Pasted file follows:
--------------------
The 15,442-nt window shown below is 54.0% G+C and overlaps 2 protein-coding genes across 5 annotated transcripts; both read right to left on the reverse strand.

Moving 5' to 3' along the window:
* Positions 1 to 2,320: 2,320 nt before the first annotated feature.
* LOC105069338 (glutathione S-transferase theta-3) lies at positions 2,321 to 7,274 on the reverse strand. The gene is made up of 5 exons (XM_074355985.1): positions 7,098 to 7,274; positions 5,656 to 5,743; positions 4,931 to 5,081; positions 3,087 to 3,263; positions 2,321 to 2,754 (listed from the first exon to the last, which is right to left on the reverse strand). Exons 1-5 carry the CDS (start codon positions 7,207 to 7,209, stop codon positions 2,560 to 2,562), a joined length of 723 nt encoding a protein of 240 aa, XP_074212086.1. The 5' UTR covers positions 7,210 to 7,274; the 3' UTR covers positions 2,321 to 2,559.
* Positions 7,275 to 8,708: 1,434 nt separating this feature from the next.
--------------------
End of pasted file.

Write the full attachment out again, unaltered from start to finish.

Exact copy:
The 15,442-nt window shown below is 54.0% G+C and overlaps 2 protein-coding genes across 5 annotated transcripts; both read right to left on the reverse strand.

Moving 5' to 3' along the window:
* Positions 1 to 2,320: 2,320 nt before the first annotated feature.
* LOC105069338 (glutathione S-transferase theta-3) lies at positions 2,321 to 7,274 on the reverse strand. The gene is made up of 5 exons (XM_074355985.1): positions 7,098 to 7,274; positions 5,656 to 5,743; positions 4,931 to 5,081; positions 3,087 to 3,263; positions 2,321 to 2,754 (listed from the first exon to the last, which is right to left on the reverse strand). Exons 1-5 carry the CDS (start codon positions 7,207 to 7,209, stop codon positions 2,560 to 2,562), a joined length of 723 nt encoding a protein of 240 aa, XP_074212086.1. The 5' UTR covers positions 7,210 to 7,274; the 3' UTR covers positions 2,321 to 2,559.
* Positions 7,275 to 8,708: 1,434 nt separating this feature from the next.